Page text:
‘Ugly’: Brooke’s emotional Voice message

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Kamilaroi woman and Channel 9 presenter Brooke Boney has issued an emotional plea after the Voice to Parliament campaign that brought out “the best and the worst of people”.

Brooke Boney ended Channel 9’s Voice to Parliament referendum coverage with an emotional plea to Indigenous Australians.

All six states have said no to the Voice to Parliament, with 60 per cent of Australians voting against it on Saturday according to current polling numbers.

Ms Boney, a Kamilaroi woman, took part of the live TV coverage of the historic referendum on Saturday night.

Once the results were in, she explained why she wanted to be the one to tell the nation of the results, despite the No result marking a sad day for many Indigenous Australians.

"We‘ve seen the best and the worst of people during this campaign," she said.
"We‘ve seen the best and the worst of people during this campaign," Ms Booney said.
Prime Minister Anthony Albanese held back tears as he accepted defeat. Picture: NCA NewsWire / Martin Ollman

“I wanted to be here to remind you all of the love we have for one another – a love that has served us for the last 60,000 years to be the longest-continuing culture of anywhere in the world. That does not happen by accident,” she said.

The presenter acknowledged the divisive nature of the campaign before urging Indigenous Australians to not give up on political reform.

“This is a discussion that has, at times, been inspiring and at times been ugly. We’ve seen the best and the worst of people during this campaign.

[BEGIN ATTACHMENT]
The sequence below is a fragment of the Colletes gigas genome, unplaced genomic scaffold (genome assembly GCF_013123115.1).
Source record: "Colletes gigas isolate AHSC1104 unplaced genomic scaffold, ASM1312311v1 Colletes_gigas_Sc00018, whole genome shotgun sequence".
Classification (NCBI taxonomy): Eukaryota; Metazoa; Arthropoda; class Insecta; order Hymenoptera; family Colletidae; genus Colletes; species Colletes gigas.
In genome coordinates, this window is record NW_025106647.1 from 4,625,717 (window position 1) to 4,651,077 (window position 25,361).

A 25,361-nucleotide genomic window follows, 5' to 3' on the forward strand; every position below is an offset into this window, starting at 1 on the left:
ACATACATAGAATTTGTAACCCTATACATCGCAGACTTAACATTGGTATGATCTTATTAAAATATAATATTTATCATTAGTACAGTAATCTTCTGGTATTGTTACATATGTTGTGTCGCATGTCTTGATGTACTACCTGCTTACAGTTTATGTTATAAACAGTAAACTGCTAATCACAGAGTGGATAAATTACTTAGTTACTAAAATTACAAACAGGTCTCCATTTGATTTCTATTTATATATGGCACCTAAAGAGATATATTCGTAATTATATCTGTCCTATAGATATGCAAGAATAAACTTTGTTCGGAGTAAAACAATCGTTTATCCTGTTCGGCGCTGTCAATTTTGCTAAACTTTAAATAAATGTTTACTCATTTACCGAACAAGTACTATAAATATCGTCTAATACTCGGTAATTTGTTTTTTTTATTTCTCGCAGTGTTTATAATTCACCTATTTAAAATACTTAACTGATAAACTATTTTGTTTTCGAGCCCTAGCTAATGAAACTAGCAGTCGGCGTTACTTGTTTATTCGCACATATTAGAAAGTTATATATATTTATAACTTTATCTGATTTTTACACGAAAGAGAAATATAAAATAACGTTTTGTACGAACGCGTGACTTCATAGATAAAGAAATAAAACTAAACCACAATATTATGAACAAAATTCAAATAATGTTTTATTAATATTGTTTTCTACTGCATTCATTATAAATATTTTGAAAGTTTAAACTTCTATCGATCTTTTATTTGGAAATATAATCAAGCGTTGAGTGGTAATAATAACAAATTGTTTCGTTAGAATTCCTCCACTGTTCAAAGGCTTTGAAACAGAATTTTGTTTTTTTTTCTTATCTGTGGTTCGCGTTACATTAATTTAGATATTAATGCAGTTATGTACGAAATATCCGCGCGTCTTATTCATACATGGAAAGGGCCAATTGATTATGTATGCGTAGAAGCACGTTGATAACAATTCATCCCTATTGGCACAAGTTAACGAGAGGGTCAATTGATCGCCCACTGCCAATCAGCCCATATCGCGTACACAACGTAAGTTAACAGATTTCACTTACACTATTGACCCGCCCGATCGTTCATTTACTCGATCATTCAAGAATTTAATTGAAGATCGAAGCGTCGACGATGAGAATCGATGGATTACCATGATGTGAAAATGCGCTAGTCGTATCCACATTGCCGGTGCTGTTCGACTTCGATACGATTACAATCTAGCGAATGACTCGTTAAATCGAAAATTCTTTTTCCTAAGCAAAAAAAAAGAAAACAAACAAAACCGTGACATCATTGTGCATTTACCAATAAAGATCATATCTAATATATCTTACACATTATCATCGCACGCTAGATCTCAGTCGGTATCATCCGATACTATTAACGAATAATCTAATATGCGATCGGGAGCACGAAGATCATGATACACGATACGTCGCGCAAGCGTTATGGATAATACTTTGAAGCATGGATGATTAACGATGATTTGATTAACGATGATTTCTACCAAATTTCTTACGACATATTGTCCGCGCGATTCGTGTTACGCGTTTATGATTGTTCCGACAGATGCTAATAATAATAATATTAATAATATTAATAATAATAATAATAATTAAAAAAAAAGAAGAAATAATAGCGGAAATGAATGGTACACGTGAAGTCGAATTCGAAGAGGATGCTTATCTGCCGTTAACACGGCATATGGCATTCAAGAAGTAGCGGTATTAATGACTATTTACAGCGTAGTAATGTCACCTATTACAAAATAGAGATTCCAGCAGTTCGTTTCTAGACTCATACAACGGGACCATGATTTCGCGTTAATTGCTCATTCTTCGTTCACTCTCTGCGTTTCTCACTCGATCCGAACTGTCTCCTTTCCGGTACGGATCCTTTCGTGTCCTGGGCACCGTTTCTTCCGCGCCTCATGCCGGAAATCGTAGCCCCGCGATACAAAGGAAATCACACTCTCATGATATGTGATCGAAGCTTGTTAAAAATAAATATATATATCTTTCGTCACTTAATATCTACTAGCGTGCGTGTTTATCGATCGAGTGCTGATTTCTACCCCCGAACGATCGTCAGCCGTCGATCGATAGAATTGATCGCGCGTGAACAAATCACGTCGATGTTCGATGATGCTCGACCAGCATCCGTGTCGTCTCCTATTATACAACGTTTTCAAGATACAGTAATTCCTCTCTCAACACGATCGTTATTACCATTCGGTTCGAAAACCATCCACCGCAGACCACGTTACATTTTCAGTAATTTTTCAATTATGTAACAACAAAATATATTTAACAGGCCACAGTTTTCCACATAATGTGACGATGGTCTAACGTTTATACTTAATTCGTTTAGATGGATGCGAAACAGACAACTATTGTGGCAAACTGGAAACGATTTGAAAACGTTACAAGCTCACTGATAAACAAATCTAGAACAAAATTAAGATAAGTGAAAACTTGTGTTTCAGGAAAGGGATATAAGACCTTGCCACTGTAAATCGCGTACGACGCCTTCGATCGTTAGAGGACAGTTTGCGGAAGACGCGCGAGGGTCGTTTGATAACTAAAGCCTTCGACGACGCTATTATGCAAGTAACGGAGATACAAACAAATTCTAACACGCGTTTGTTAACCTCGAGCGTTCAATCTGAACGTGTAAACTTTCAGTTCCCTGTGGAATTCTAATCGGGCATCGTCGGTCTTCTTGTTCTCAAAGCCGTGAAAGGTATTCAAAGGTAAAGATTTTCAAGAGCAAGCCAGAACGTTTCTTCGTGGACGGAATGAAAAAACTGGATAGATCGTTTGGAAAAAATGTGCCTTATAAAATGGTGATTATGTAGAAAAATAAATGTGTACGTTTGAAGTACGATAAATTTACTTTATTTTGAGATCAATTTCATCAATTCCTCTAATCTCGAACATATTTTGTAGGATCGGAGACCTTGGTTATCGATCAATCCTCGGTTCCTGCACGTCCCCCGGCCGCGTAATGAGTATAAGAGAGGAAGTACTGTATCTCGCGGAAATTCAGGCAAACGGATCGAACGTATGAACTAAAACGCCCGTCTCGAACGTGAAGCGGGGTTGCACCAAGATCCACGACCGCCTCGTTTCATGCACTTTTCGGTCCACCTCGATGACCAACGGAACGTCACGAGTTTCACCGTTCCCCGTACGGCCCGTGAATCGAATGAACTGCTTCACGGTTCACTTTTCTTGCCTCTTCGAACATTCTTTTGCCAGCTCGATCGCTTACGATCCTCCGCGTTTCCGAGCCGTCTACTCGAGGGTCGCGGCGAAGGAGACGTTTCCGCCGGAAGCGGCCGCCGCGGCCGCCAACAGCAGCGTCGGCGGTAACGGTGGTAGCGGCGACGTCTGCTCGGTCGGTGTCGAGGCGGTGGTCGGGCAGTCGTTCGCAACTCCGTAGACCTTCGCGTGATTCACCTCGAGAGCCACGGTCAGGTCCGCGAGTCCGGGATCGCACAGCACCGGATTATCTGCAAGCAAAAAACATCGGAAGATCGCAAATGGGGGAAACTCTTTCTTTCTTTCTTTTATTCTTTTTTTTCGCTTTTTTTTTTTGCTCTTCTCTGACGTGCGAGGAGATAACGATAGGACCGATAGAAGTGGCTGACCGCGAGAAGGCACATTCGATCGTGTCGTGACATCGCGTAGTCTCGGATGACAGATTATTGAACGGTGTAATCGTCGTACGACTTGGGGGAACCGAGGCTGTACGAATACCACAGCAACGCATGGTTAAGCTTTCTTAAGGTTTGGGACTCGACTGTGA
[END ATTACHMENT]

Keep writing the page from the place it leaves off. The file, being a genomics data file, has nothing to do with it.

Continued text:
“As the sun sets on polling day, it will rise again tomorrow and our work continues – to make sure our babies are loved, our Elders are cared for and our community is strong.

“To all of you at home tonight, I say goodnight.”

Prime Minister Anthony Albanese has insisted that the results did not divide Australians.

“We are not yes voters or no voters -- we are all Australian,” he said.

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Sixty per cent of Australians are estimated to have voted no. Picture: NCA NewsWire / Martin Ollman

“We must take our country beyond this debate, without forgetting while we had it in the first place.”

Mr Albanese held back tears as he spoke about the loss, appearing to blame the Liberal Party for the loss.

“The analysis will go on for some time. me, no doubt. But the truth is that no referendum has succeeded without bipartisan support in this country,’’ he said.

Minister for Indigenous Australians Linda Burney wept as she spoke after the defeat was called.

“I know the last few months have been rough,’’ she said.

“Be proud of the 65,000 years of history and culture. We will carry on and we’ll move forward. This is not the end of reconciliation.”